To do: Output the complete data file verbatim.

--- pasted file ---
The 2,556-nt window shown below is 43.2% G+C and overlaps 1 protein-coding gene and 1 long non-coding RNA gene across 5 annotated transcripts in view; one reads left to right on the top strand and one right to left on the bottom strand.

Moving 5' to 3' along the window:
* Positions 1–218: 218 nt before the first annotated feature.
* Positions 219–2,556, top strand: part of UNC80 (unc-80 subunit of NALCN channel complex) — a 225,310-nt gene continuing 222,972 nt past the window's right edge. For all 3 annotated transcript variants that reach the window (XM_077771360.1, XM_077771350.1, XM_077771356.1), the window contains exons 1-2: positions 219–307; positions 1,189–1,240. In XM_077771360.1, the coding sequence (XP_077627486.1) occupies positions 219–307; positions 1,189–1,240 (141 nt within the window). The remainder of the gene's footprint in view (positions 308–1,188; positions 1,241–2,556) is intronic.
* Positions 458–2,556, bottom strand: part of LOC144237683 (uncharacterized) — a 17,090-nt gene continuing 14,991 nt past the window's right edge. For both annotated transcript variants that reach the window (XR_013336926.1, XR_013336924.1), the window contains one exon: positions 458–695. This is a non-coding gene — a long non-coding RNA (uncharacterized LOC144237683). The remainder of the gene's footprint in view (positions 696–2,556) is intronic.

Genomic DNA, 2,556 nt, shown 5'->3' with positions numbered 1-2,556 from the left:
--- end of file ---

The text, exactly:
The 2,556-nt window shown below is 43.2% G+C and overlaps 1 protein-coding gene and 1 long non-coding RNA gene across 5 annotated transcripts in view; one reads left to right on the top strand and one right to left on the bottom strand.

Moving 5' to 3' along the window:
* Positions 1–218: 218 nt before the first annotated feature.
* Positions 219–2,556, top strand: part of UNC80 (unc-80 subunit of NALCN channel complex) — a 225,310-nt gene continuing 222,972 nt past the window's right edge. For all 3 annotated transcript variants that reach the window (XM_077771360.1, XM_077771350.1, XM_077771356.1), the window contains exons 1-2: positions 219–307; positions 1,189–1,240. In XM_077771360.1, the coding sequence (XP_077627486.1) occupies positions 219–307; positions 1,189–1,240 (141 nt within the window). The remainder of the gene's footprint in view (positions 308–1,188; positions 1,241–2,556) is intronic.
* Positions 458–2,556, bottom strand: part of LOC144237683 (uncharacterized) — a 17,090-nt gene continuing 14,991 nt past the window's right edge. For both annotated transcript variants that reach the window (XR_013336926.1, XR_013336924.1), the window contains one exon: positions 458–695. This is a non-coding gene — a long non-coding RNA (uncharacterized LOC144237683). The remainder of the gene's footprint in view (positions 696–2,556) is intronic.

Genomic DNA, 2,556 nt, shown 5'->3' with positions numbered 1-2,556 from the left: